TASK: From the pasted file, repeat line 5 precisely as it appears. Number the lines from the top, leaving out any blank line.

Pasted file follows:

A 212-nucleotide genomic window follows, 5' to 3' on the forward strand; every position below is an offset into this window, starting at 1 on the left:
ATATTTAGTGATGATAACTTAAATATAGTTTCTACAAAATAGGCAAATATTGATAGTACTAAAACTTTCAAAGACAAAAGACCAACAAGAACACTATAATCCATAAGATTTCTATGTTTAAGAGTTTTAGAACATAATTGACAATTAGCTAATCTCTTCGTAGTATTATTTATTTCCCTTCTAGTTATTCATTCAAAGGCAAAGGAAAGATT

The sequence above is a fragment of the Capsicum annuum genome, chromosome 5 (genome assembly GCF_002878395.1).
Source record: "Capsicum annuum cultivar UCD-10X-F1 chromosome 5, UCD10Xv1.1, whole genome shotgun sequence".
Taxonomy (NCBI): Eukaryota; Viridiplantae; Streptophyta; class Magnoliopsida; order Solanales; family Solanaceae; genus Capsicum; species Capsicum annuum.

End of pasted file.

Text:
Taxonomy (NCBI): Eukaryota; Viridiplantae; Streptophyta; class Magnoliopsida; order Solanales; family Solanaceae; genus Capsicum; species Capsicum annuum.